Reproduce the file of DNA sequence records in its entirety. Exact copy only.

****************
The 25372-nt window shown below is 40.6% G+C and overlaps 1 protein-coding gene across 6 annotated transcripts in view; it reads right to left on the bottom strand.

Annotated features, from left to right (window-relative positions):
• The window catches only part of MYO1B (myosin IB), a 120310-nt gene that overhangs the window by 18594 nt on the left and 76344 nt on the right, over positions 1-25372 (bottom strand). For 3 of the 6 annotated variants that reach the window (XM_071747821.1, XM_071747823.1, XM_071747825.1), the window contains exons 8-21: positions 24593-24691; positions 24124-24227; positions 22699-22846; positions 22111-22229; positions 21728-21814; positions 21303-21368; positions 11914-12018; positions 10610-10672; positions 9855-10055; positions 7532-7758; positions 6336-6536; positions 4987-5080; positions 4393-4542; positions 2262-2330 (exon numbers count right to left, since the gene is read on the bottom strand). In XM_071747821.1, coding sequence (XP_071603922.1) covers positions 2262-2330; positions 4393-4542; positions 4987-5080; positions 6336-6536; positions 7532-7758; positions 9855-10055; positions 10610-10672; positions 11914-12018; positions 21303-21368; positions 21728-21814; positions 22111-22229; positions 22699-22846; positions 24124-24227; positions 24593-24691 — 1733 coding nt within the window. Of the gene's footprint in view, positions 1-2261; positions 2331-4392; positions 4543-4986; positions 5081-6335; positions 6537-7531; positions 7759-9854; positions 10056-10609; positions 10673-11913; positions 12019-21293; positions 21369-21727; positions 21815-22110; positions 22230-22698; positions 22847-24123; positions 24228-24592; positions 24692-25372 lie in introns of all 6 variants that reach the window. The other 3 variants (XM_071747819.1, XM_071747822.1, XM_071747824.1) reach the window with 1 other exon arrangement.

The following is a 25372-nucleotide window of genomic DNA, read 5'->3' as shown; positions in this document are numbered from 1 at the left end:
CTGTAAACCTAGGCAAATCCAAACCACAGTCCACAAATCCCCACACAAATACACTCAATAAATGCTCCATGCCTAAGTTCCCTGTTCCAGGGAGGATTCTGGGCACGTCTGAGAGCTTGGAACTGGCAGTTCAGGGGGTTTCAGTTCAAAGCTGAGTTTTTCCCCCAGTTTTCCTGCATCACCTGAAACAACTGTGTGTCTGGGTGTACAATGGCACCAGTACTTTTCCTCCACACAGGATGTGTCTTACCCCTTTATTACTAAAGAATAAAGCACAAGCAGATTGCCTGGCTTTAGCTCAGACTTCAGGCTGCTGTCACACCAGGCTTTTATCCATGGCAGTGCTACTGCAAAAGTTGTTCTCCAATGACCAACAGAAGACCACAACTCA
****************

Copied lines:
The 25372-nt window shown below is 40.6% G+C and overlaps 1 protein-coding gene across 6 annotated transcripts in view; it reads right to left on the bottom strand.

Annotated features, from left to right (window-relative positions):
• The window catches only part of MYO1B (myosin IB), a 120310-nt gene that overhangs the window by 18594 nt on the left and 76344 nt on the right, over positions 1-25372 (bottom strand). For 3 of the 6 annotated variants that reach the window (XM_071747821.1, XM_071747823.1, XM_071747825.1), the window contains exons 8-21: positions 24593-24691; positions 24124-24227; positions 22699-22846; positions 22111-22229; positions 21728-21814; positions 21303-21368; positions 11914-12018; positions 10610-10672; positions 9855-10055; positions 7532-7758; positions 6336-6536; positions 4987-5080; positions 4393-4542; positions 2262-2330 (exon numbers count right to left, since the gene is read on the bottom strand). In XM_071747821.1, coding sequence (XP_071603922.1) covers positions 2262-2330; positions 4393-4542; positions 4987-5080; positions 6336-6536; positions 7532-7758; positions 9855-10055; positions 10610-10672; positions 11914-12018; positions 21303-21368; positions 21728-21814; positions 22111-22229; positions 22699-22846; positions 24124-24227; positions 24593-24691 — 1733 coding nt within the window. Of the gene's footprint in view, positions 1-2261; positions 2331-4392; positions 4543-4986; positions 5081-6335; positions 6537-7531; positions 7759-9854; positions 10056-10609; positions 10673-11913; positions 12019-21293; positions 21369-21727; positions 21815-22110; positions 22230-22698; positions 22847-24123; positions 24228-24592; positions 24692-25372 lie in introns of all 6 variants that reach the window. The other 3 variants (XM_071747819.1, XM_071747822.1, XM_071747824.1) reach the window with 1 other exon arrangement.

The following is a 25372-nucleotide window of genomic DNA, read 5'->3' as shown; positions in this document are numbered from 1 at the left end:
CTGTAAACCTAGGCAAATCCAAACCACAGTCCACAAATCCCCACACAAATACACTCAATAAATGCTCCATGCCTAAGTTCCCTGTTCCAGGGAGGATTCTGGGCACGTCTGAGAGCTTGGAACTGGCAGTTCAGGGGGTTTCAGTTCAAAGCTGAGTTTTTCCCCCAGTTTTCCTGCATCACCTGAAACAACTGTGTGTCTGGGTGTACAATGGCACCAGTACTTTTCCTCCACACAGGATGTGTCTTACCCCTTTATTACTAAAGAATAAAGCACAAGCAGATTGCCTGGCTTTAGCTCAGACTTCAGGCTGCTGTCACACCAGGCTTTTATCCATGGCAGTGCTACTGCAAAAGTTGTTCTCCAATGACCAACAGAAGACCACAACTCA